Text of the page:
If we take the first dimension to begin with, LinkedIn has an obvious shortcoming. With a membership of ~450 million people, LinkedIn is far from a comprehensive database of the people your business might wish to hire. Factor in fake, dormant and incomplete profiles and the reality should soon hit you that there are far more candidates out there than you could possibly ever reach via LinkedIn alone. As employment markets become more candidate-short, recruiters are increasingly reaching this conclusion for themselves.
But now consider that an ever expanding array of services are coming to market that allow recruiters to research candidates’ profiles across the web. As these become more and more sophisticated, LinkedIn’s stranglehold on the corporate recruiting market is going to become weaker and weaker – and the recruiters best positioned to benefit from this will be those who’ve become expert in the myriad other ways to find and approach candidates.
This brings me onto the second dimension of a recruiter’s role – namely approaching and winning over talent once the best potential hires have been identified. LinkedIn InMails have offered a “minimal effort” solution for approaching target candidates, but in reality haven’t enjoyed a strong open or response rate for quite some time. Whether you turn to SMS messaging or personal phone calls or emails or social media outreach instead, the days when you could feel confident that LinkedIn was the best way of approaching and converting a candidate are long gone – and the focus of your recruitment activities should have adapted accordingly.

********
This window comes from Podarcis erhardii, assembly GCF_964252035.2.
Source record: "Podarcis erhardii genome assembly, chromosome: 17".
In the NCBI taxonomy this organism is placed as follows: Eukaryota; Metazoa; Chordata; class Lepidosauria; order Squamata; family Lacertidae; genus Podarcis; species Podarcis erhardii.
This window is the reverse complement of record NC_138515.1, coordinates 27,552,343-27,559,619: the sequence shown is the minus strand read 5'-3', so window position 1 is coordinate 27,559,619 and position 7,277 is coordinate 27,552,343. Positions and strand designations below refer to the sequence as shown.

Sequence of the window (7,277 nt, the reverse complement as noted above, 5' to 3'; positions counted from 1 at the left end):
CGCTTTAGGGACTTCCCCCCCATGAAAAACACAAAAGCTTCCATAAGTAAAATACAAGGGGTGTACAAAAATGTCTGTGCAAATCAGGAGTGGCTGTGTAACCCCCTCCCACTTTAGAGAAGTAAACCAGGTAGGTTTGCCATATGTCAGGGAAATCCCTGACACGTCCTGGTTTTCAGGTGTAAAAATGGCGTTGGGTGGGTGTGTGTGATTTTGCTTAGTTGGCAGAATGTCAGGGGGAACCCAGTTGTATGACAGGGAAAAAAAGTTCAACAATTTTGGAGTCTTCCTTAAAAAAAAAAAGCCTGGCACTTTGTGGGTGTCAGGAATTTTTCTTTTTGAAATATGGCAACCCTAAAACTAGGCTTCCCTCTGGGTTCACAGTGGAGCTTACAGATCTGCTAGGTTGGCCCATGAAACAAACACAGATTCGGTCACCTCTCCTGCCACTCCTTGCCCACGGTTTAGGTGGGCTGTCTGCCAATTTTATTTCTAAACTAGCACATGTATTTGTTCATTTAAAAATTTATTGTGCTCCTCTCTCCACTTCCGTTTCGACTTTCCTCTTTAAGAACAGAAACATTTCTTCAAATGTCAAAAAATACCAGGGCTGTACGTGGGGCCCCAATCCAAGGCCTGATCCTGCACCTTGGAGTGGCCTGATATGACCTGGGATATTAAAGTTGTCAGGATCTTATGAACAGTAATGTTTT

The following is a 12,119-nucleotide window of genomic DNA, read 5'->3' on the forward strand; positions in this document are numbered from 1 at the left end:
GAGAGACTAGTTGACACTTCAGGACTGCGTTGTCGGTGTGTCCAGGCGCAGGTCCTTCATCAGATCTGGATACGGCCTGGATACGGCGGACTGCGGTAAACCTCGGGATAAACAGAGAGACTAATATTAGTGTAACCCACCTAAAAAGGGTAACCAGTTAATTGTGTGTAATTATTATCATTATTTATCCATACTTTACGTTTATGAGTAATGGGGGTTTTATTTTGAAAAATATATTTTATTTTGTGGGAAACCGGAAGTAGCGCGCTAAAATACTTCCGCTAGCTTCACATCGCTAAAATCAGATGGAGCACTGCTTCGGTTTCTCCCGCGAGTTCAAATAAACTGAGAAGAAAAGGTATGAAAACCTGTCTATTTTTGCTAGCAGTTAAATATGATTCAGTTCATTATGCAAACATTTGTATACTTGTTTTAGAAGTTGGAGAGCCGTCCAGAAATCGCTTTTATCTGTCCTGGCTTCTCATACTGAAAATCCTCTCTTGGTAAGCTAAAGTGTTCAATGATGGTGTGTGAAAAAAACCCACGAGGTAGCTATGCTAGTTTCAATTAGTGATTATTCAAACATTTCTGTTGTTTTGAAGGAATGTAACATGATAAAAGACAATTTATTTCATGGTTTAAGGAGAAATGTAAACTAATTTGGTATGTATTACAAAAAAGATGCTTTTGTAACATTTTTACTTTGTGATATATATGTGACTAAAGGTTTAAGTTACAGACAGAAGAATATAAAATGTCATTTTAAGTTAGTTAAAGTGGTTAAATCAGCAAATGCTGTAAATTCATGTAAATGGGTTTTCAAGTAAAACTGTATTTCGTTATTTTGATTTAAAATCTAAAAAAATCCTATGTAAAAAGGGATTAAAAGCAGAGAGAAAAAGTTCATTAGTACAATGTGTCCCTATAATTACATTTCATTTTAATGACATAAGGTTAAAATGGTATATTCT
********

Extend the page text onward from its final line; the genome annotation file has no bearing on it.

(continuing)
Recruitment, ultimately, is all about one human being connecting with another. Having identified someone as the ideal hire for the business, will they actually go on to accept a position with our company? A key factor in this will be how the potential hire regards the company that is approaching them – and what relationship and trust they feel they have developed with their potential new employer. If one company’s approaches to potential hires are 50% more successful at generating an interview candidate than another’s, that has massive ramifications for the effectiveness of the entire recruitment team.
Savvy recruitment teams are starting to fully appreciate this and so are increasingly willing to invest in building their employer or recruiter brand, strengthening their presence on social media and generally being more “candidate centric”. Since this trust and presence takes time to develop, there’s clearly a first-mover advantage here and recruitment teams would be wise not to be left behind by their more forward-looking competitors.
There are clearly many ways in which recruitment could evolve and the above list of trends to look out for is far from exhaustive. But by keeping tabs on new tools and services launched in the recruitment space, you should start to identify the ones you’ll need to keep your recruitment team right at the cutting edge. If you’d like a look inside idibu to discover the part we can play in keeping you ahead of the competition, please do book in for a demo with one of our team and we’d be delighted to show you how we can help.